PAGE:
Rabies and travelling with pets

More than 50,000 deaths, over 150 countries affected, including popular tourist destinations: that is the sad record of rabies, every year...

Rabies also affects Europe. The EU therefore enforces strict rules to help stop the spread of rabies

Rabies and travelling with pets

What is rabies?

Rabies is a viral disease that can infect all mammals, yet is mainly found in wild carnivores, bats and also domestic animals. Humans can be infected when they come into contact with the saliva of an infected animal, for example when they are bitten, scratched or licked.  Dogs are responsible for 99% of rabies cases in humans. Once symptoms appear, a rabies infection is always fatal in humans and animals.

Which clinical signs can arouse suspicion?

Classic symptoms observed in infected animals are aggressiveness, restlessness and abnormal behaviour (e.g. wild animals suddenly becoming very tame)  Other - less common- clinical symptoms are: fever, general malaise, hypersalivation, refusing food, agitation, hypersensitivity to light and loud sounds and muscle twitching. Infection of other animals and humans can occur as early as 2 weeks before the first clinical signs appear.  It is also important to know that an infected animal may not show any symptoms for months, even though it is definitely infected!

In October 2017 a French child died from rabies, about two months after having come into contact with an infected dog which apparently showed no symptoms of rabies, while on holiday in Sri Lanka.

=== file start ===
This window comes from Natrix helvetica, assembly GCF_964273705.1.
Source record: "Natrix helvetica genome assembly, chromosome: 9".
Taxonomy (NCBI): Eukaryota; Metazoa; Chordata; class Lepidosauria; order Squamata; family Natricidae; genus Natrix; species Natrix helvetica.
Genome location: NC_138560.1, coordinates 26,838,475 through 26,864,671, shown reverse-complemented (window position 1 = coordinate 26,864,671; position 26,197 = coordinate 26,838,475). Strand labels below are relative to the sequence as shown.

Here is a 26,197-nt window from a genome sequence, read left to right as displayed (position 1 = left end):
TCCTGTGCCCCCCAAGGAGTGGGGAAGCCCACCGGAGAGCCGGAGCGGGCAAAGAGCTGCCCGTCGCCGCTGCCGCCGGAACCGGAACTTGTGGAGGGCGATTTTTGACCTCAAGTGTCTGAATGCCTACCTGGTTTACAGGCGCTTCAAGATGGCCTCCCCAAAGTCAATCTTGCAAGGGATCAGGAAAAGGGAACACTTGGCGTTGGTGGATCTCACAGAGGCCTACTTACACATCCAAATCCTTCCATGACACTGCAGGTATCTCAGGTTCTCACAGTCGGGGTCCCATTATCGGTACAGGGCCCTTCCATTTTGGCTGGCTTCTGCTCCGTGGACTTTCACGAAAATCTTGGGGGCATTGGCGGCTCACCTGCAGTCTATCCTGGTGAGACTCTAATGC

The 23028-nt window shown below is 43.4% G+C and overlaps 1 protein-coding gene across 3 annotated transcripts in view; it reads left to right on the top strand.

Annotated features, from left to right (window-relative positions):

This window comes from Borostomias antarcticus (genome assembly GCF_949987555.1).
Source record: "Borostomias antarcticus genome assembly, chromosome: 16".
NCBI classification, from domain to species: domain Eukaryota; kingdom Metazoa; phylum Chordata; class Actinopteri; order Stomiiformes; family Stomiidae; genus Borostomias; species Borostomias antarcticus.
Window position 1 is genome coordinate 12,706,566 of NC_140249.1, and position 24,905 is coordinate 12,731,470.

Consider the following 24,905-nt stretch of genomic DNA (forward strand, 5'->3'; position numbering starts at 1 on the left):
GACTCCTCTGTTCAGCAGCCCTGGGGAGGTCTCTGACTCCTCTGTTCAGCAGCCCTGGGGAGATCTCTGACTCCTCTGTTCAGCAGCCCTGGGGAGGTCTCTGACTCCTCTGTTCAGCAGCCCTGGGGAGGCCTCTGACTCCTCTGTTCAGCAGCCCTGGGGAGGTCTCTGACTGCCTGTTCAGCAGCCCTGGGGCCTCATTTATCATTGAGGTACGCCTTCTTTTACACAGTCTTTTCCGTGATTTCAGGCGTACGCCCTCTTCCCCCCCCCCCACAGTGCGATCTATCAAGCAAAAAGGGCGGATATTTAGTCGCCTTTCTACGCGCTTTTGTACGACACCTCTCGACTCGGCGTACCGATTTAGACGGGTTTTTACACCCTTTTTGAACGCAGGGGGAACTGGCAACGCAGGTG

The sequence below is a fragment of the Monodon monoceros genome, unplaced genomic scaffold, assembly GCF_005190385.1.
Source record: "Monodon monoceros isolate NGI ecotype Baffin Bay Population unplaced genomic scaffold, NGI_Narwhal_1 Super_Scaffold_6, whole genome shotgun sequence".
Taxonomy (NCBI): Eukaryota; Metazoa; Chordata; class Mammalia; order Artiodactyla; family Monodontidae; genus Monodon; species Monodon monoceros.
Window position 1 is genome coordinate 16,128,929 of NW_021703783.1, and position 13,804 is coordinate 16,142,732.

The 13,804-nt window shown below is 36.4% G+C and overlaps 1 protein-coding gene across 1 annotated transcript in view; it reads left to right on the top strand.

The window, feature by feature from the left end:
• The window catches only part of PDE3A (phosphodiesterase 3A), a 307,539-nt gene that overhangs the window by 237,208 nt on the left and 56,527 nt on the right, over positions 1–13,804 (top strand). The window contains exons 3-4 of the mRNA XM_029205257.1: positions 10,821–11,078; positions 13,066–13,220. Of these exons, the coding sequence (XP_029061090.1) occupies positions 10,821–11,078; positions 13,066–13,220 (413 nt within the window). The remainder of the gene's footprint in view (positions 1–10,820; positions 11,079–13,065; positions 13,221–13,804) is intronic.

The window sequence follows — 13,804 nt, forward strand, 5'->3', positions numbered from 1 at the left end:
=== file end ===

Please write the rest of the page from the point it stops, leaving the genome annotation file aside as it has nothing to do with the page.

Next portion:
How is rabies diagnosed?

The symptoms are usually already a serious indication of a rabies infection.  The disease can only be diagnosed with certainty by conducting laboratory tests on the brain. These tests can only be performed after an autopsy.  So, there is no test that can be used to diagnose rabies with certainty on a live animal.

Can rabies be treated?

Treating an infected animal is not possible.

An infected person can survive, provided that an antiserum to the disease is administered within 24 hours.  In many cases this life-saving treatment is not started until much later, because at the time of the bite the animal did not show any symptoms yet and people therefore do not realize that an infection has occurred.  In that case, there is no guarantee that the disease can be effectively stopped.  Once symptoms become visible, treatment is no longer possible.  The patient will then die within 2 weeks.

What is the situation in Belgium?

Our country had to deal with many cases of rabies over the course of the previous century, but has been officially free of the disease since 2001. This means that the virus has not been circulating for many years.  However, a certain degree of risk remains.  The disease can, for example, be reintroduced at any time by an infected animal from a country where rabies is still present.  In 2008, for example, we had two cases of infected dogs that people had brought back from their holiday in Africa. These dogs showed no symptoms of rabies at the time, but they were definitely infected.  After the symptoms appeared, about a 100 people who had come into contact with the infected animals had to be given a prophylactic serum and rabies vaccination. Also in our neighbouring countries, most cases of rabies can be attributed to the return of pets from a trip abroad.